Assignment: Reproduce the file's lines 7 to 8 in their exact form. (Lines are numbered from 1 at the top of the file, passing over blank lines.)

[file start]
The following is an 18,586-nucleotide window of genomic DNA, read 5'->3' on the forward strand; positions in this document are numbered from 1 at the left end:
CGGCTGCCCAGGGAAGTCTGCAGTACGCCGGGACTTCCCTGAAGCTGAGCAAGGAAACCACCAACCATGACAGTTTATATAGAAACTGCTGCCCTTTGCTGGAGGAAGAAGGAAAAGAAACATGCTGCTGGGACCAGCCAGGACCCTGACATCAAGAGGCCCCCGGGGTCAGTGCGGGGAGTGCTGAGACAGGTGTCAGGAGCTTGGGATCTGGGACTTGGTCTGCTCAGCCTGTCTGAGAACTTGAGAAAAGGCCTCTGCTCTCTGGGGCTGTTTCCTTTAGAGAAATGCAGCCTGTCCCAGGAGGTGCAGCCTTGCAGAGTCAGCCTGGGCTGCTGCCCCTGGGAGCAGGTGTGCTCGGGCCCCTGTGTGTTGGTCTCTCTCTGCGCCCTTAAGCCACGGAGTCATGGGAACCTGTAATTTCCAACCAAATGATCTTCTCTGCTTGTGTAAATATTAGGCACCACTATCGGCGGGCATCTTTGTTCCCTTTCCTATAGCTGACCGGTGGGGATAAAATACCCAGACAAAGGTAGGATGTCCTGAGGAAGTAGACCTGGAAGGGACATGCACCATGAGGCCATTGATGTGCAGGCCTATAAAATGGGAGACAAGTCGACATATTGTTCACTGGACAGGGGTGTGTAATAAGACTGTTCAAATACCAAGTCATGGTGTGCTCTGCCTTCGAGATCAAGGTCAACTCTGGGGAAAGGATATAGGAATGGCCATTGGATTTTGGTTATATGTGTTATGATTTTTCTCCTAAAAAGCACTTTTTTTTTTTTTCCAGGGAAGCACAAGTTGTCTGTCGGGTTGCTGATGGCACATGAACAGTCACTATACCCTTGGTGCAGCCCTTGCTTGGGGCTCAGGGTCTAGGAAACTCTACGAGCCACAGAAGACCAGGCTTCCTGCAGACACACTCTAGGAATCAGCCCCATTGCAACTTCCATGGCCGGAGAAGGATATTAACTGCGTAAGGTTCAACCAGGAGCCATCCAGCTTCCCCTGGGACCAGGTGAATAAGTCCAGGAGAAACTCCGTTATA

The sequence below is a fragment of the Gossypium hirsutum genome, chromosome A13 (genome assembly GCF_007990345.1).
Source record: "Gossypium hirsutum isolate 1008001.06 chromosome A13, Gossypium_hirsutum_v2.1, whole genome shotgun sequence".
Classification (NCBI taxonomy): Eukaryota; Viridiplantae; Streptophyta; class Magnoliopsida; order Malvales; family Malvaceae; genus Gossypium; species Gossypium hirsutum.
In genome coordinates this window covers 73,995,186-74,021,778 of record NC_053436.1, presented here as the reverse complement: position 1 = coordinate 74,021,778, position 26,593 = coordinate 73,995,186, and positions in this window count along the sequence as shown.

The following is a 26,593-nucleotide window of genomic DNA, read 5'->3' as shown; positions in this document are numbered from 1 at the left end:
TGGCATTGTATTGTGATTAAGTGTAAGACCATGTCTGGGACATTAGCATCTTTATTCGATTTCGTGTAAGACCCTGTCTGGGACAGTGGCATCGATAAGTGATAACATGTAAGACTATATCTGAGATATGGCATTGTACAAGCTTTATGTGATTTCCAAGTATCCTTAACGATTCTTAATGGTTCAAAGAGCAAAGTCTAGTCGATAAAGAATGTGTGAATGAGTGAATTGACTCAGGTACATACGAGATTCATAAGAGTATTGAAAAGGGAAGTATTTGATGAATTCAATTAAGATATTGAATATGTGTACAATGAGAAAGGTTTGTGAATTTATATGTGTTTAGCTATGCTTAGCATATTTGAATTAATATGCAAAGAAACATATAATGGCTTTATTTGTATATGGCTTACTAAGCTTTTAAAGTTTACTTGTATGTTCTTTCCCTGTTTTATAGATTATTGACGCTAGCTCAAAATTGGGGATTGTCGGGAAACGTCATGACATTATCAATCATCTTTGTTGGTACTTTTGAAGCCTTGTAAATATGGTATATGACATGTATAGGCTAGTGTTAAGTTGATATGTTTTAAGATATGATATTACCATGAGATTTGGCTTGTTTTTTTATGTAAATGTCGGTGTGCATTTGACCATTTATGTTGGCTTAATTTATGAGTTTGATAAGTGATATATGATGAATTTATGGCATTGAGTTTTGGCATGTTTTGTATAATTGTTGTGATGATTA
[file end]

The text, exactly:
The following is a 26,593-nucleotide window of genomic DNA, read 5'->3' as shown; positions in this document are numbered from 1 at the left end:
TGGCATTGTATTGTGATTAAGTGTAAGACCATGTCTGGGACATTAGCATCTTTATTCGATTTCGTGTAAGACCCTGTCTGGGACAGTGGCATCGATAAGTGATAACATGTAAGACTATATCTGAGATATGGCATTGTACAAGCTTTATGTGATTTCCAAGTATCCTTAACGATTCTTAATGGTTCAAAGAGCAAAGTCTAGTCGATAAAGAATGTGTGAATGAGTGAATTGACTCAGGTACATACGAGATTCATAAGAGTATTGAAAAGGGAAGTATTTGATGAATTCAATTAAGATATTGAATATGTGTACAATGAGAAAGGTTTGTGAATTTATATGTGTTTAGCTATGCTTAGCATATTTGAATTAATATGCAAAGAAACATATAATGGCTTTATTTGTATATGGCTTACTAAGCTTTTAAAGTTTACTTGTATGTTCTTTCCCTGTTTTATAGATTATTGACGCTAGCTCAAAATTGGGGATTGTCGGGAAACGTCATGACATTATCAATCATCTTTGTTGGTACTTTTGAAGCCTTGTAAATATGGTATATGACATGTATAGGCTAGTGTTAAGTTGATATGTTTTAAGATATGATATTACCATGAGATTTGGCTTGTTTTTTTATGTAAATGTCGGTGTGCATTTGACCATTTATGTTGGCTTAATTTATGAGTTTGATAAGTGATATATGATGAATTTATGGCATTGAGTTTTGGCATGTTTTGTATAATTGTTGTGATGATTA